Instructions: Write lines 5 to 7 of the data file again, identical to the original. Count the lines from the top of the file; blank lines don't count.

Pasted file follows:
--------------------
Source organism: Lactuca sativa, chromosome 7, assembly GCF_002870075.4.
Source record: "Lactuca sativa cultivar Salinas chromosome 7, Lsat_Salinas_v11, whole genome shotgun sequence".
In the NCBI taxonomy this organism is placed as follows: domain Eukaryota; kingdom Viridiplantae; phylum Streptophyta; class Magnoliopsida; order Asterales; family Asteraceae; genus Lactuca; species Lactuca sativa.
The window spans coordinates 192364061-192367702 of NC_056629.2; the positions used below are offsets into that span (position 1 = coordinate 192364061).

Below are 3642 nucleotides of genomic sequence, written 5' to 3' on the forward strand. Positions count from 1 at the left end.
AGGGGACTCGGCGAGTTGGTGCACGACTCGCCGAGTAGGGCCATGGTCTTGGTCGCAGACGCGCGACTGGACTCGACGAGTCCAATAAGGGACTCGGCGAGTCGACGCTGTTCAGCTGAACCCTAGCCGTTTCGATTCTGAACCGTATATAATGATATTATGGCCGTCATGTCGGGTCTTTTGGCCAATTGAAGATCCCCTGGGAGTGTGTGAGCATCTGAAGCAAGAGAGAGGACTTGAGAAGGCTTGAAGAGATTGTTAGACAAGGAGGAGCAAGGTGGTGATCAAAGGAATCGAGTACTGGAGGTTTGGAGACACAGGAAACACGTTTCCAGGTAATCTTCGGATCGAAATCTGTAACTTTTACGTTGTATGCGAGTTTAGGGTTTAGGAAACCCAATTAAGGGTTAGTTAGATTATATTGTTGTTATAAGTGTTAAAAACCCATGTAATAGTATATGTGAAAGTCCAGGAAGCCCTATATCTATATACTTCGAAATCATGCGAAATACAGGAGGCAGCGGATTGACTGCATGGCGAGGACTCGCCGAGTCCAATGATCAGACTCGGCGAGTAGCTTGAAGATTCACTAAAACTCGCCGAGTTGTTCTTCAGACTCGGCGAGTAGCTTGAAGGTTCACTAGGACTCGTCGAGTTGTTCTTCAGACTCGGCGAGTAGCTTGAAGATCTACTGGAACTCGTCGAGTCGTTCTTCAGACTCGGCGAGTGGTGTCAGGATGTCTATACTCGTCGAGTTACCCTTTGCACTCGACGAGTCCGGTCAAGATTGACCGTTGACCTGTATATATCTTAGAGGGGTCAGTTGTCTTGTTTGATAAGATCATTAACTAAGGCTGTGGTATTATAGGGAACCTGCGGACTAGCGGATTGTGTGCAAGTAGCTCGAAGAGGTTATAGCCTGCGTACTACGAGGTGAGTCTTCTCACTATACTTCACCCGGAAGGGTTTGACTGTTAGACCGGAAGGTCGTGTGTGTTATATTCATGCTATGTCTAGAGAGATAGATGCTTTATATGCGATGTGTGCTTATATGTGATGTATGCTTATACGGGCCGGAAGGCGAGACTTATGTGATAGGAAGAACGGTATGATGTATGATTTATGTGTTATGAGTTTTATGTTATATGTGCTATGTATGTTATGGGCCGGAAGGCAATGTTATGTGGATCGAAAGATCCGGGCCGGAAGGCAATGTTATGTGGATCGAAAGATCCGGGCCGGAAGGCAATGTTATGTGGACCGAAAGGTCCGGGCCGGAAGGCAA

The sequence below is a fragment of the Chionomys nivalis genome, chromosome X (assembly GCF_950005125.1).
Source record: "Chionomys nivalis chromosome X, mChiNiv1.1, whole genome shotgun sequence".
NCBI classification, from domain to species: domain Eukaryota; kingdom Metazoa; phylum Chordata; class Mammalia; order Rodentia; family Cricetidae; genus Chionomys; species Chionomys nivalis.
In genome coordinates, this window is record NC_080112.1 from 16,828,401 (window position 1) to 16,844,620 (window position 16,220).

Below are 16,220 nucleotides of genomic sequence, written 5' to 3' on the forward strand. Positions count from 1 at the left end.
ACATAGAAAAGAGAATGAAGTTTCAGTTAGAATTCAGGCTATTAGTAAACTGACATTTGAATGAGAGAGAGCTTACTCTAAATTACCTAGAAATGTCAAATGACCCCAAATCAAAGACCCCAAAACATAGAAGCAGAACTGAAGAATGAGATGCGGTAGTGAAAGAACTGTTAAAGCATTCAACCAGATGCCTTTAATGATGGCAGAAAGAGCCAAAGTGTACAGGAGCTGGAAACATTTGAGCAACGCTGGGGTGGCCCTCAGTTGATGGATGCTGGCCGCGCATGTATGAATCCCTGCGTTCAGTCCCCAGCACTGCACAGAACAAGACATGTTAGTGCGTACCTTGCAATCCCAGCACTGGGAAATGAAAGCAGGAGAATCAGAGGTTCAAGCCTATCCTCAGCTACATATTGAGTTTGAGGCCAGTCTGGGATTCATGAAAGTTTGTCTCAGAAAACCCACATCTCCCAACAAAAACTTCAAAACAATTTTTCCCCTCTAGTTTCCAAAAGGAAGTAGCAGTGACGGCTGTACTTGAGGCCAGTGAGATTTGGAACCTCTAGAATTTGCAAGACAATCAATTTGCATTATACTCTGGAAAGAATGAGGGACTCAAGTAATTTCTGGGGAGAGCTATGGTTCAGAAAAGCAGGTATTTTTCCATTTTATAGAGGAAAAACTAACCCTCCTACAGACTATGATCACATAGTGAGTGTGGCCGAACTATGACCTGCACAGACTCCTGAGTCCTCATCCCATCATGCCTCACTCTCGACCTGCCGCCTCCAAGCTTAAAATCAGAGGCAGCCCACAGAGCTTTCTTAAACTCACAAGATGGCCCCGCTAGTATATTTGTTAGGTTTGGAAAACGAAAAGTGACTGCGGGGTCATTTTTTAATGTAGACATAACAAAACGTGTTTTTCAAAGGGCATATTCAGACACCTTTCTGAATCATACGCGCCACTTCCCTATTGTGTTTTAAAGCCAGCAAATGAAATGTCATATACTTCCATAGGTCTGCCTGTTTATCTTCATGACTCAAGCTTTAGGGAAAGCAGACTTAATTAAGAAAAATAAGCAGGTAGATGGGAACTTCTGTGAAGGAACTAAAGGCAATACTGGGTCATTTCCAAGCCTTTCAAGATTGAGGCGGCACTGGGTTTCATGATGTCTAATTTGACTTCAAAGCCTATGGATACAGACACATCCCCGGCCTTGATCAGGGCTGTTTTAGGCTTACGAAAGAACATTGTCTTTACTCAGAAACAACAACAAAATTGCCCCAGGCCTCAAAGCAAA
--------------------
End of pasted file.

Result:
Below are 3642 nucleotides of genomic sequence, written 5' to 3' on the forward strand. Positions count from 1 at the left end.
AGGGGACTCGGCGAGTTGGTGCACGACTCGCCGAGTAGGGCCATGGTCTTGGTCGCAGACGCGCGACTGGACTCGACGAGTCCAATAAGGGACTCGGCGAGTCGACGCTGTTCAGCTGAACCCTAGCCGTTTCGATTCTGAACCGTATATAATGATATTATGGCCGTCATGTCGGGTCTTTTGGCCAATTGAAGATCCCCTGGGAGTGTGTGAGCATCTGAAGCAAGAGAGAGGACTTGAGAAGGCTTGAAGAGATTGTTAGACAAGGAGGAGCAAGGTGGTGATCAAAGGAATCGAGTACTGGAGGTTTGGAGACACAGGAAACACGTTTCCAGGTAATCTTCGGATCGAAATCTGTAACTTTTACGTTGTATGCGAGTTTAGGGTTTAGGAAACCCAATTAAGGGTTAGTTAGATTATATTGTTGTTATAAGTGTTAAAAACCCATGTAATAGTATATGTGAAAGTCCAGGAAGCCCTATATCTATATACTTCGAAATCATGCGAAATACAGGAGGCAGCGGATTGACTGCATGGCGAGGACTCGCCGAGTCCAATGATCAGACTCGGCGAGTAGCTTGAAGATTCACTAAAACTCGCCGAGTTGTTCTTCAGACTCGGCGAGTAGCTTGAAGGTTCACTAGGACTCGTCGAGTTGTTCTTCAGACTCGGCGAGTAGCTTGAAGATCTACTGGAACTCGTCGAGTCGTTCTTCAGACTCGGCGAGTGGTGTCAGGATGTCTATACTCGTCGAGTTACCCTTTGCACTCGACGAGTCCGGTCAAGATTGACCGTTGACCTGTATATATCTTAGAGGGGTCAGTTGTCTTGTTTGATAAGATCATTAACTAAGGCTGTGGTATTATAGGGAACCTGCGGACTAGCGGATTGTGTGCAAGTAGCTCGAAGAGGTTATAGCCTGCGTACTACGAGGTGAGTCTTCTCACTATACTTCACCCGGAAGGGTTTGACTGTTAGACCGGAAGGTCGTGTGTGTTATATTCATGCTATGTCTAGAGAGATAGATGCTTTATATGCGATGTGTGCTTATATGTGATGTATGCTTATACGGGCCGGAAGGCGAGACTTATGTGATAGGAAGAACGGTATGATGTATGATTTATGTGTTATGAGTTTTATGTTATATGTGCTATGTATGTTATGGGCCGGAAGGCAATGTTATGTGGATCGAAAGATCCGGGCCGGAAGGCAATGTTATGTGGATCGAAAGATCCGGGCCGGAAGGCAATGTTATGTGGACCGAAAGGTCCGGGCCGGAAGGCAA

The sequence below is a fragment of the Chionomys nivalis genome, chromosome X (assembly GCF_950005125.1).